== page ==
Thank you very much!Unless you've shaved a face before you don't need to be using anything other than a 10 blade maybe a #15. Save the 30's and 40's for when you know what you're doing. I saw a lovely little poodle today who's mother had butchered with a 40 blade at the advice from somebody on a FORUM! She figured that because she's groomed her shihtzu mix she could probably handle the blade and clippers well enough to use to 40 blade when it was suggested. I was sooo angry I could hardly speak, ended up sending her to the vet. You can do some serious damage with any blade but a 10 is a good learning blade.
If you have shaved faces before then great, use a 10 or shorter. One of my girls cannot tolerate a 40 on the face, horrid clipper burn every time so I do a #15. On my darker girl Saleen I've been using a #30 with little trouble. I've read that a lot of lighter colored dogs can't take some of the shorter blades so I guess Jazz is normal. I do usually do them every week though. It seems that with the shorter blades the longer you wait between clipping the higher the risk of irritation, just a personal observation.
Thank you ... I have YET to do my first trial run at it. :scared: Novice, newbie here. I'm sure it will take a couple years before I am ok at it.I use a 30 on the feet and a 15 on the face.
A 30 can be used on the face, too, but you need to be proficient with the blade and the dog needs to get their skin "toughened up" if you will to that close a shave. For me (competent home groomer, dog with black face / head), the 15 is plenty close enough for the face.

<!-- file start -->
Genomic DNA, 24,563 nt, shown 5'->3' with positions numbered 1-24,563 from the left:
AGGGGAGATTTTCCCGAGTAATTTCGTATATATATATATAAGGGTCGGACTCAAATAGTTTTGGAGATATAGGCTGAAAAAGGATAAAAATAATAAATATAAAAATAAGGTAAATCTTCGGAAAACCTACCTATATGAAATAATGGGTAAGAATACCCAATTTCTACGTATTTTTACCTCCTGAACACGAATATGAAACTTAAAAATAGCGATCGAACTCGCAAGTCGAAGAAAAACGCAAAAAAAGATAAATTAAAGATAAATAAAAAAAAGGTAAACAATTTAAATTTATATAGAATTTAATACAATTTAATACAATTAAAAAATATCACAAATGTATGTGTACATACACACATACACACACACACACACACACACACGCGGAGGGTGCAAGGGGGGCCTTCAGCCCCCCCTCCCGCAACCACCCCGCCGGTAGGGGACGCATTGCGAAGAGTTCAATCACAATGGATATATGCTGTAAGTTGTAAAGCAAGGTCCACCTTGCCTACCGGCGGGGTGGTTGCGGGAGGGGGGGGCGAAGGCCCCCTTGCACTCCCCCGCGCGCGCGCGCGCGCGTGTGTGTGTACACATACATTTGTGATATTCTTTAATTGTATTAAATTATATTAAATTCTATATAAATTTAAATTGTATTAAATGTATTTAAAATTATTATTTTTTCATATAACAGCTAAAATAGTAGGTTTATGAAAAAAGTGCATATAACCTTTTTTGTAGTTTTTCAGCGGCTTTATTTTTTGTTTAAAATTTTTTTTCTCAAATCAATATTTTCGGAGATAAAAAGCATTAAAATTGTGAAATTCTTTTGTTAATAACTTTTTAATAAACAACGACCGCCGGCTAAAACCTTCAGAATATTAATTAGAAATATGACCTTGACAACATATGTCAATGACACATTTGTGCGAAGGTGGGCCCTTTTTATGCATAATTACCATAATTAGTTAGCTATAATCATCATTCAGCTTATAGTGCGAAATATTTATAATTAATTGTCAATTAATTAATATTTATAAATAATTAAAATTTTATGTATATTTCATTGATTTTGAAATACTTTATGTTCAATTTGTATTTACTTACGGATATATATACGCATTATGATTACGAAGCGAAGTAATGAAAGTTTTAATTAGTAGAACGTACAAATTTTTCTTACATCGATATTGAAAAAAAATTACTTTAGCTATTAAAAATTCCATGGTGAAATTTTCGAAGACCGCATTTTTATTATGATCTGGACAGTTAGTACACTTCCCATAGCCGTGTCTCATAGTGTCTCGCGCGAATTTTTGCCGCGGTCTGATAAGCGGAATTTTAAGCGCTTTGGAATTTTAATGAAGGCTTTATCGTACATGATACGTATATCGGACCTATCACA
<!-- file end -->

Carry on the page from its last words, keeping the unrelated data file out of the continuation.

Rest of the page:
Quite true. I generally recommend people use the highest number their dog's face can tolerate. If it's a dog who hasn't been shaved before, use a #10. Then gradually bump it up until you're using a #30 or #40. Black dogs tend to take high numbers easier/faster than white dogs. But the high numbers are the safest blades out there, by far, as long as the dog's skin has had time to adjust to it.I never will understand why people are afraid of the higher numbers. It is the lower numbers that have the teeth further apart and are more likely to catch the skin. As long as you make sure a 30-40 stays cool, glide over the skin with a swift, smooth movement ( no pressing down, no going over and over the same spot), it is the safest thing that you can use on your poodle.